Saturday, January 30, 2010
By Barbara L. Corcoran
When I fell 13 feet onto a slate floor on July 18, 2003, the seed of hope had been planted. As everything in my field of vision began turning bright white, I felt the numbness of shock begin to overtake my body, and I thought of Leola’s story. Her influence had already shaped how I would react to both what had just happened to me and what I was about to face.
Why Me? by Leola Mae Harmon, originally appeared in the September 1976 issue of Reader’s Digest, winning the First Person Award. In 1982, her book by the same title was published; and in 1984, the account was retold in a made-for-television movie starring Glynnis O’Connor, Armand Assante and Annie Potts.
Nurse Leola was 23 years old in November 1968, happily five months pregnant, and on her way to work at the Elmendorf Air Force Base Hospital in Anchorage, Alaska. She traveled along Tudor Road, babying her car up and over the crest of the hill. Ahead there was an oncoming school bus. Suddenly a truck darted out from behind it to pass, into Leola's lane of traffic. She tried to avoid an impact, but there was no time.
The collision sent her little red mustang over a 12-foot snow-covered embankment. Her seatbelt didn’t hold and she went through the windshield before being thrown back into her seat. The spinning three-pronged steering wheel tore through her face.
Her airway blocked by tissue, blood and chunks of bone, Leola could only wheeze as the ambulance took her first to a civilian hospital and then to Elmendorf, where her co-workers were in shock at the sight of the once-stunningly beautiful woman on the gurney. Plastic surgeon Dr. James Stallings, who happened to be passing by the ER, heard the commotion, took charge and saved the young woman’s life.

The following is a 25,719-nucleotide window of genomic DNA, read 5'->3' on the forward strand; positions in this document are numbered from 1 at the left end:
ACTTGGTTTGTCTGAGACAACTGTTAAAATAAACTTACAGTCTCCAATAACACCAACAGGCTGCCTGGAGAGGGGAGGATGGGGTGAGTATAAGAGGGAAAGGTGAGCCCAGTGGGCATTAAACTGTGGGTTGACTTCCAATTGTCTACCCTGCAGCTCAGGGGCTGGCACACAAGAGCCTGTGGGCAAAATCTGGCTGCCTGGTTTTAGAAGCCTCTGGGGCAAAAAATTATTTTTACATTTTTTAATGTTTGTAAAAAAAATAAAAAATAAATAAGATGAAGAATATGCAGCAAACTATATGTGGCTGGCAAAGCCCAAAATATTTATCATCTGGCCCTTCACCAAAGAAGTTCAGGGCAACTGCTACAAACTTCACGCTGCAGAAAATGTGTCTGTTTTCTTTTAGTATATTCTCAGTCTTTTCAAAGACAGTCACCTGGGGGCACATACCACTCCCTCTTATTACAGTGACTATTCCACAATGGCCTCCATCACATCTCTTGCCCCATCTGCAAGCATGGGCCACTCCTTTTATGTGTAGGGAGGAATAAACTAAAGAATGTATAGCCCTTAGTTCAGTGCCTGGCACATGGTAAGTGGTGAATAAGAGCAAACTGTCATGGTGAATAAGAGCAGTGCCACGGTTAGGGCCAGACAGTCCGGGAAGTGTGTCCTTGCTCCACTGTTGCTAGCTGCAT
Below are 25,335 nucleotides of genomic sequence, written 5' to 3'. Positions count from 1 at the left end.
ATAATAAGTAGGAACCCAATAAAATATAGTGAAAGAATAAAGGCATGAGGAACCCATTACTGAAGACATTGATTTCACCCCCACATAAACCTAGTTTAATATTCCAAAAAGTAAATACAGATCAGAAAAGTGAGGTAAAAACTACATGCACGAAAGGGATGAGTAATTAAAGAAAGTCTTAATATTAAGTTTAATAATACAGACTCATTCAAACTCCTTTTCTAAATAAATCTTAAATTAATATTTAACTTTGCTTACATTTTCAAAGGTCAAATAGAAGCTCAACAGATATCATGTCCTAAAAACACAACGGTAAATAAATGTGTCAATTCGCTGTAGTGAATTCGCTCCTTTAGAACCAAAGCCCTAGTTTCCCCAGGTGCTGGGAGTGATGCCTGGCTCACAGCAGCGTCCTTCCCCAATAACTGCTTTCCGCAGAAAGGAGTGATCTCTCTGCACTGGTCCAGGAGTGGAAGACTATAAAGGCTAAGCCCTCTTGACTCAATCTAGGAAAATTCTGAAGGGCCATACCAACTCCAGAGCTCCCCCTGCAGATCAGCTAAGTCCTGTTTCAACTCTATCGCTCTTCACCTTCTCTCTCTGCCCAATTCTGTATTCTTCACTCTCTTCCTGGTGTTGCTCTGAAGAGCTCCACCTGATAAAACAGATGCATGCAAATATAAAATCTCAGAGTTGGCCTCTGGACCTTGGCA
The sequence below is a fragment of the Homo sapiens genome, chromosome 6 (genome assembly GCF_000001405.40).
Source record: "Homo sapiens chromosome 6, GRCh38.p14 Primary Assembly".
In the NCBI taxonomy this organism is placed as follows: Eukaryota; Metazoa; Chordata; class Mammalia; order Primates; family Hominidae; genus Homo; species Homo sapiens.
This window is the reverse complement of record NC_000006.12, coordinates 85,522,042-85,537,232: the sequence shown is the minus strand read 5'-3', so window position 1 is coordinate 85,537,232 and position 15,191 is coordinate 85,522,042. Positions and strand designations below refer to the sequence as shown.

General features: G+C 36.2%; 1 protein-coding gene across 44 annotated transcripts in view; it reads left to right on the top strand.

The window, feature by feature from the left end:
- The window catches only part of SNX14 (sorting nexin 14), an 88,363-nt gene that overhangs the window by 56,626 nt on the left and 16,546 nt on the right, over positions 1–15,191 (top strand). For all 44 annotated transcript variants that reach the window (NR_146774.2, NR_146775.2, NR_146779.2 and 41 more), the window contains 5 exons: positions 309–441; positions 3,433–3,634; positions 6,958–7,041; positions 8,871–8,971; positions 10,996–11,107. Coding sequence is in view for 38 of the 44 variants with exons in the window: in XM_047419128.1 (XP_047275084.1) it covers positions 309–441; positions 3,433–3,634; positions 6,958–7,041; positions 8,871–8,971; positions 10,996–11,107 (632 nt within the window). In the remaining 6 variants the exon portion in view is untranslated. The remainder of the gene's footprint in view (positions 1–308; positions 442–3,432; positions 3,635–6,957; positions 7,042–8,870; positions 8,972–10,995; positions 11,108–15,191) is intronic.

Leola Mae had lost most of her teeth, a chunk of her lip and parts of her jawbone, yet she insisted on getting back to nursing just five weeks after the accident. Dr Stallings was not one to be shy about trying new procedures, including rebuilding her lip from her own vaginal tissue. After 40 grueling surgeries, Leola Mae was put back together again.
The intoxicated driver that ran into her pretty little car, took the life of Leola’s unborn child, and did unspeakable damage to this beautiful woman received a $250 fine, 30 day suspension of his driver's license and 30 days in jail.
Leola also lost her husband before her recovery was complete. He could not deal with the extent of her injuries. Leola’s determination, combined with Dr. Stallings’ dedication and skill, kept her going through the pain, depression and physical adjustments she endured as the days became weeks and months and years.
She and Dr. Stallings went on to work together, marrying in 1971, only to divorce in 1976. Sadly, Dr. Stallings took his own life in 1991 after a long battle with Epstein-Barr virus and chronic fatigue hindered his ability to work. Leola remarried in 1982 and moved to Punta Gorda, Florida in 1998, where she caught a virus. She passed away in May 1999 of multiple organ failure.
I saw the 1984 made-for-tv movie first. I was lucky enough to later get a copy of the book, which filled a lot of gaps left by the movie. Leola’s miraculous recovery - replayed on screen and on paper, left no doubt that she was more than a survivor. She not only survived against the odds, but she had a terrific attitude as well. Leola Mae's beauty came from within, and in time, it was seen on the outside again.